Ernst Haeckel, Adolf Giltsch
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Alucita. / Tineida. – Motten.

Lithograph by Ernst Haeckel and Adolf Giltsch

Plate 58 from Kunstformen der Natur.
This is one of the 100 pop science biology illustrations that were published from 1899 – 1904 in Leipzig by Ernst Haeckel through Verlag des Bibliographischen Instituts.

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Translation of the original German introduction by Ernst Haeckel:

The family of moths (Tineida) and ‘feather moths’ (Pterophorida) comprises the smallest, most tender and unsightly butterflies. Nevertheless, many species of the so-called ‘small butterflies’ (Microlepidoptera) are distinguished by very delicate shapes, subtle markings and tender colours. Looking at a few of these small moths with minor magnification convinces that these most modest representatives of the diverse order of butterflies are, in aesthetical respect, in no way inferior to the larger, more impressive and colourful forms of this magnificent group. With their extraordinary beauty and diversity butterflies not only surpass the majority of other insects, but of the vertebrates in general. It is determined by the diverse colouration and organization of the so-called “butterfly-dust”. Each grain of this dust is a leaf-like scale of ovoid or tile-like shape (fig. 2a, 26, Sa, Sb). With high magnification these scales (actual leaf-shaped chitin-hair) show a very fine lining. Ordinary moths (Tineida, fig. 4-6) possess two pairs of undivided wings like most other butterflies. As usual, the front wings are broader and stronger than the back wings, the back rims of which are heavily fringed.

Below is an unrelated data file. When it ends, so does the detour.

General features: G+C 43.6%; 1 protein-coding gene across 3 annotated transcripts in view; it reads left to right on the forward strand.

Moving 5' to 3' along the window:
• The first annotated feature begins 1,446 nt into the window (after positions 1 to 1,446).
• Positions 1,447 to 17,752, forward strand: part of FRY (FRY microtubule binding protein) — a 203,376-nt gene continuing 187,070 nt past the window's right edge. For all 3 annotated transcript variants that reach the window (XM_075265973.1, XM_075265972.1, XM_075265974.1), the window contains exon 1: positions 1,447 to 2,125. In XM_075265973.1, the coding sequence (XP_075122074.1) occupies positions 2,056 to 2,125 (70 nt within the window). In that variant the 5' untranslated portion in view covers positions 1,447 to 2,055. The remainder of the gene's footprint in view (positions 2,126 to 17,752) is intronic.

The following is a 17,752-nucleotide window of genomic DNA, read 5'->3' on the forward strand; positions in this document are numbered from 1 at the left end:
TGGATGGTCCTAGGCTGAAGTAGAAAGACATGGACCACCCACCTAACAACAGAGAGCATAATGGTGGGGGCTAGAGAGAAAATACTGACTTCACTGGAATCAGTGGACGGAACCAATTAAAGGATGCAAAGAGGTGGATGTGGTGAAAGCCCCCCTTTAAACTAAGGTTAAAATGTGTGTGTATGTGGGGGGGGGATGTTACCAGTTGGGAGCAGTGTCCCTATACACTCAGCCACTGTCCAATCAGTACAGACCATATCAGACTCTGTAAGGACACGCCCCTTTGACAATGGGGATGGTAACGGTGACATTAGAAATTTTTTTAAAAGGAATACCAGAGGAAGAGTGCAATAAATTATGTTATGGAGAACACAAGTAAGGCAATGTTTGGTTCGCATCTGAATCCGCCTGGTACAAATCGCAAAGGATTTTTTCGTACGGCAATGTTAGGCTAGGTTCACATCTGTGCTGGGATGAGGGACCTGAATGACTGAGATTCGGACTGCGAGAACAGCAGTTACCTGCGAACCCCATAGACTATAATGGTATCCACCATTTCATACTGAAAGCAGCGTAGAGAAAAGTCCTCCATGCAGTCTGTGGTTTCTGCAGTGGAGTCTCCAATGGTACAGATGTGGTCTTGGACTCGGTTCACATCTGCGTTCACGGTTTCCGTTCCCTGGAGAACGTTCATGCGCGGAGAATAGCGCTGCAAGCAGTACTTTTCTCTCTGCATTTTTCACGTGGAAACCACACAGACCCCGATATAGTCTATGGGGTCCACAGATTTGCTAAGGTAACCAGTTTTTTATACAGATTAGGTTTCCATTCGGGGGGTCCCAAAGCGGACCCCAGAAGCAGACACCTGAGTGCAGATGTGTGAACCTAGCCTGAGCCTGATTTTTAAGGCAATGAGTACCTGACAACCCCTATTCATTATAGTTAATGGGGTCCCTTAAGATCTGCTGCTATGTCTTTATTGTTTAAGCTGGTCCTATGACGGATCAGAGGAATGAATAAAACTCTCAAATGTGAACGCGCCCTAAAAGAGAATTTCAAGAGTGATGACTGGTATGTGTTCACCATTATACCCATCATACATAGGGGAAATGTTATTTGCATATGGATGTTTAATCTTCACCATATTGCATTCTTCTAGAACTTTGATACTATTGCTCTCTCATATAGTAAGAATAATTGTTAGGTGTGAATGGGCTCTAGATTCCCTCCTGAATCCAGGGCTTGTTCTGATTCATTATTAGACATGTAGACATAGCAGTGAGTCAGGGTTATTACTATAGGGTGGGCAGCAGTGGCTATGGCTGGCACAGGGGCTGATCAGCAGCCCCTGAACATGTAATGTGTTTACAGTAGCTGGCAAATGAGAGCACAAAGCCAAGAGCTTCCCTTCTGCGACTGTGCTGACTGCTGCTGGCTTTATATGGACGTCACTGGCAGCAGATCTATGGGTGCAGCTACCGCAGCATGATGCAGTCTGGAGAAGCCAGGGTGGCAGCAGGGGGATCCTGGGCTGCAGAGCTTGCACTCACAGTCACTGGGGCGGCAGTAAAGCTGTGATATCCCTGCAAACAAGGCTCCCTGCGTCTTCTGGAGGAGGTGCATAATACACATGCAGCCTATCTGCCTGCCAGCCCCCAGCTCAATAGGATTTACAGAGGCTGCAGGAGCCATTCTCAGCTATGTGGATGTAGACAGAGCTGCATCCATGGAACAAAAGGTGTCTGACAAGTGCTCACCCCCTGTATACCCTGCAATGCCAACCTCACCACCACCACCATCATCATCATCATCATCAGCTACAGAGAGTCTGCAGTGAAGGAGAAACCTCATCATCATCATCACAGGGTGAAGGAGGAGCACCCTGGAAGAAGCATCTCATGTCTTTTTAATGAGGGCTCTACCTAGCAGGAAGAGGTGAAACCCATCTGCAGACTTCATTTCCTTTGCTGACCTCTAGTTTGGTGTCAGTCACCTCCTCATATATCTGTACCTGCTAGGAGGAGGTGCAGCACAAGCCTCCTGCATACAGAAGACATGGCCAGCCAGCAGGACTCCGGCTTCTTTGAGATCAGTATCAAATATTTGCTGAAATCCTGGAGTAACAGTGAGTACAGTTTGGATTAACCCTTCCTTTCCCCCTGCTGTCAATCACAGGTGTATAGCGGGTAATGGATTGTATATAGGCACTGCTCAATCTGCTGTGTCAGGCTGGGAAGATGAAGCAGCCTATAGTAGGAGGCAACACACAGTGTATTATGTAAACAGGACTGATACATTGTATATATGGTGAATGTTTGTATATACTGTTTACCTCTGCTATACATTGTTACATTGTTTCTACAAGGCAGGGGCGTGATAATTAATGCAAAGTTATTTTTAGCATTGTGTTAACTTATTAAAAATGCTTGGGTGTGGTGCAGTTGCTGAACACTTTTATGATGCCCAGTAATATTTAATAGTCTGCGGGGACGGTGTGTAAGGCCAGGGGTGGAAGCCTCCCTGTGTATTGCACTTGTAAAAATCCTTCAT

Pterophorida (‘feather moths’ or ‘small feather spirits’, fig. 1-3) are distinguished from all other butterflies by the deep-split or radiant-shaped wings, divided into lopes, the lopes being fringed in feather shape. Within the genus of Pterophorus (fig. 2, 3) the front wings are double-columned, the back wings tripartite; when relaxed the wings are folded and stretched horizontally. Within the genus of Alucita (fig. 1) the broad front wings as well as the more slender back wings are fissured into six feathers each: when relaxed the wings are spread fanlike. Pterophorida are furthermore distinguished from all the other butterflies by the striking length of their hind legs; the lower legs (tibia) measure more than 2112 times the length of the upper legs.

Translation by VR Translators Bangalore

We've scanned the original lithography at 1200dpi on the Epson A3 scanner of A3 scanner huren. You can download a 400dpi JPEG here.